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Drawn to the City:
Alice McDonald, the florist

Leo Greenfield

Alice McDonald is a florist with a fearless sense of colour who has run her own business, Flowers by Alice on Fullarton Road, since 2002.

“I opened my little shop 18 years ago, after renovating the interior on a shoestring budget, and [with] the help of many family and friends. I went about stocking it with wonderful things – exotic orchids, gingers, anthuriums, crab claws, giant alliums, lotus flowers, foliage plumes and berried branches. Over the years I have done everyday deliveries, weddings, large-scale events and installations.”

In the spirit of social distancing this interview was done over the phone, but talking to McDonald was so refreshing that I imagine a visit to her store would be truly be magical.

“I’ve wanted to be a florist since I was a little kid,” says McDonald, who describes her work as “natural and quirky, using interesting textures and shapes with an eclectic twist”. Following her passion for plants McDonald took on a three-year traineeship in floristry after high school.

Inspiration and creativity are the key tools of her trade but, practically speaking, says McDonald, “a pair of steel snips and my hands” are the most useful. The life of a florist involves early mornings and late nights, especially during peak times such as Mother’s and Valentine’s Days. “In the morning, before the store opens, I go to the market, collect my daily flowers. Depending on the day I might also have a courier drop flowers from interstate suppliers that arrive via air transport.”

As isolation limits our social lives, florists around the country have seen an increase in orders. “People need flowers more than ever,” she says. “They might be a fleeting thing, but they make you appreciate the here and now.

“This Mother’s Day was the biggest in 18 years and the best trading since I opened, but there was the added stress of whether or not the stock would arrive in time,” says McDonald. While the COVID-19 crisis has increased orders, it has also disrupted the supply chain, requiring McDonald to work inventively with the flowers available. This approach fits in with how McDonald runs her business: it is all about what is in season and what flowers are at hand. “I don’t use coolers or refrigeration – flowers should be fresh and I don’t buy in excess.”

McDonald has also developed strong relationships with her suppliers across the country and refers to them as friends. As the deadline for Mother’s Day loomed, her suppliers went above and beyond to make sure flowers arrived in time. As flights were cancelled from Queensland, for example, one supplier sent much-needed flowers via the post.

Preserved and dyed teasels was one thing that McDonald turned to during this time to add an extra punch to her dramatic arrangements. This year traditional flowers have often arrived in neon colours – hot pink or electric raspberry. “They are real eye-hurters,” jokes McDonald. “They’re singed into the retina.” But it’s this wonderful clash of texture and colours that McDonald is drawn to in her work. “They aren’t natural colours so they capture people’s attention.” McDonald went through 25 bunches of these flowers. “They are prickly little things, so lots of spikes in the fingers, but they are so beautifully coloured,” she says.

While white and greens are the foundation for many creations, McDonald never shies away from colour. As McDonald lists her favourite combinations – yellow, burnt orange, watermelon pink, blush pink and terracotta – she could be describing a candy store or trays of bright gelati. “It should be delish,” she says, “or like a big hug from your nanna.”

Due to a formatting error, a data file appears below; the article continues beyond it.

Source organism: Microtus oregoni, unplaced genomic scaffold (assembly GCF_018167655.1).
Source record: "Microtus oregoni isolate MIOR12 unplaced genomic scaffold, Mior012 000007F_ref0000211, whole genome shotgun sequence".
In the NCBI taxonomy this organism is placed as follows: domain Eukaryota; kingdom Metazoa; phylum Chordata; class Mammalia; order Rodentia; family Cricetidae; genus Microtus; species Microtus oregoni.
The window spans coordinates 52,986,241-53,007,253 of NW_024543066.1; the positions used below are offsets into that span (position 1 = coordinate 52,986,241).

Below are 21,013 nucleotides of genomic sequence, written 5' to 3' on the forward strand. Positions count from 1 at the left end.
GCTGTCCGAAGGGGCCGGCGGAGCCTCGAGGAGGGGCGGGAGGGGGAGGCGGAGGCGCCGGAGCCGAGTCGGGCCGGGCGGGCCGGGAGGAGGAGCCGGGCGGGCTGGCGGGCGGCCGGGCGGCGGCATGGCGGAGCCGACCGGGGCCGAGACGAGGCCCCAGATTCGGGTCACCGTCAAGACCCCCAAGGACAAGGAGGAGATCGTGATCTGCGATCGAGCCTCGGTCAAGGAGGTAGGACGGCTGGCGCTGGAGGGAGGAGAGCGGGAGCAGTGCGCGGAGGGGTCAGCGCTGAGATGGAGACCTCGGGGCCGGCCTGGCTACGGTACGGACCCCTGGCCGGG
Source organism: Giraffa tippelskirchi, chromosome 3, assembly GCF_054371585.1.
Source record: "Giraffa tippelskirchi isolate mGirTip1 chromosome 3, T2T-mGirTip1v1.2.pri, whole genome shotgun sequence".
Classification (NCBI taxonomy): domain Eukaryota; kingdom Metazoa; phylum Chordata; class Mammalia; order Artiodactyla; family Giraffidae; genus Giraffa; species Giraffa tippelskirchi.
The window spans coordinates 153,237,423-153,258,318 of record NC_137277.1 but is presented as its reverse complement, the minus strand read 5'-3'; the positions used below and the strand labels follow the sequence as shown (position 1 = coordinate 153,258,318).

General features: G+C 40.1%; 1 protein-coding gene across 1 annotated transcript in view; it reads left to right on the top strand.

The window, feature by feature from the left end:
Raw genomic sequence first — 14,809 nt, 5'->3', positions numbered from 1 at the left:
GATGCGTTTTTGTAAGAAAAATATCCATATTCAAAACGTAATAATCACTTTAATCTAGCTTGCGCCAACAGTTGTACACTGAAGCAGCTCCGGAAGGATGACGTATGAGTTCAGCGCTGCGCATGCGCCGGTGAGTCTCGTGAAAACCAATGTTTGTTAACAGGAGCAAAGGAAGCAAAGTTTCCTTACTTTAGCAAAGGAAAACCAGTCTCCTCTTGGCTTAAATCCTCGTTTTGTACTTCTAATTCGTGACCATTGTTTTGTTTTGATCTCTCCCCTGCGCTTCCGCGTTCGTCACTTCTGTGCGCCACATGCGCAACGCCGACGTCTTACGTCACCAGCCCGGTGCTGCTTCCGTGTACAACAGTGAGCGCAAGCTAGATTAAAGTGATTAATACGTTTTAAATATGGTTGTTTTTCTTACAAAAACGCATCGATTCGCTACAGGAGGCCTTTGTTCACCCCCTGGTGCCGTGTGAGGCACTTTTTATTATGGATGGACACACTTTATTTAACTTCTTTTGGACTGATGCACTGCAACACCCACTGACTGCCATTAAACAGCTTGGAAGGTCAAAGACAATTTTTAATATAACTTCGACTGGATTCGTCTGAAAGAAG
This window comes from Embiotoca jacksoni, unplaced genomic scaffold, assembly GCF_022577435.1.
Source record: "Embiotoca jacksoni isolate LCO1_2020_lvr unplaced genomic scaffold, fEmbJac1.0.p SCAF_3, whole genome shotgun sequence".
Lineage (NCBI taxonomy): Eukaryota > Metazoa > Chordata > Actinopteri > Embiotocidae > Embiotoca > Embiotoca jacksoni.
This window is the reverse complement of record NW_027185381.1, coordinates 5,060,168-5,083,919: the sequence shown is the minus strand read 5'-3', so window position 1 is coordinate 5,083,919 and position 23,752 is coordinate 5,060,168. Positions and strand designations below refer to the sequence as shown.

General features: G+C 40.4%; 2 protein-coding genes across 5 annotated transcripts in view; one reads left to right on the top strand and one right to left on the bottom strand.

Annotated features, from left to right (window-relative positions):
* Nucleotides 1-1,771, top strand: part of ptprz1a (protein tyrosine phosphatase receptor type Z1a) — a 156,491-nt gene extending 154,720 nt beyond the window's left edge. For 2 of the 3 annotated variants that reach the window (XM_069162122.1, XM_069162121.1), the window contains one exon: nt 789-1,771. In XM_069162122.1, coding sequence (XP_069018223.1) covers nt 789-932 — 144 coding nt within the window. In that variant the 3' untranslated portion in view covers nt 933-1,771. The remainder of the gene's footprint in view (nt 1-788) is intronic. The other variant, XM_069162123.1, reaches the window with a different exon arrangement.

McDonald is privy to the personal messages people send their loved ones and encourages her customers never to be embarrassed. Sending flowers is about getting a vital message out there, and in such a time of crisis these messages are even more precious. When someone is struggling with the words to write, McDonald tells them, “Just write the first thing that comes to mind, and let the flowers do the work.”

Flowers by Alice has grown over the years into two shops, with Potso next door filled with cacti, succulents and indoor plants for sale. McDonald’s sister came up with the name of the shop in a dream. McDonald says that “no florist is an island”, and that her business’s success is greatly reliant on her community. She is very grateful for the support of her parents, friends and regulars, who are known to drop by with chocolate to energise her if an all-nighter is on the cards. McDonald’s most trusted staff member is her French bulldog, Rocco, who charms customers as they drop in to order a bunch or two.

When McDonald is not working with plants in her stores or garden she is hunting for and restoring vintage furniture. “I love fossicking and finding things, saving them and upcycling,” says McDonald. These skills have been used to great effect decorating her shops, making them living installations.

McDonald’s work has even graced the Art Gallery of South Australia in a collaboration with fashion designer Paul Vasileff of Paolo Sebastian. McDonald has also worked with Vasileff on numerous fashion shows and window installations. In 2017, McDonald cast her spell on the Torrens Parade Ground, building for the Paolo Sebastian SS18 couture show an enchanted forest fit for any Disney adventure.

When asked about a loved variety of flower or plant, McDonald says, “I have about 200 number one favourites. I once told a friend ‘those are my favourites’, to which they replied, ‘But you say that about every flower’ and it’s true, depending on the day and season.”

Leo Greenfield

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Leo Greenfield is freelance illustrator. His work can be found at leogreenfield.com.

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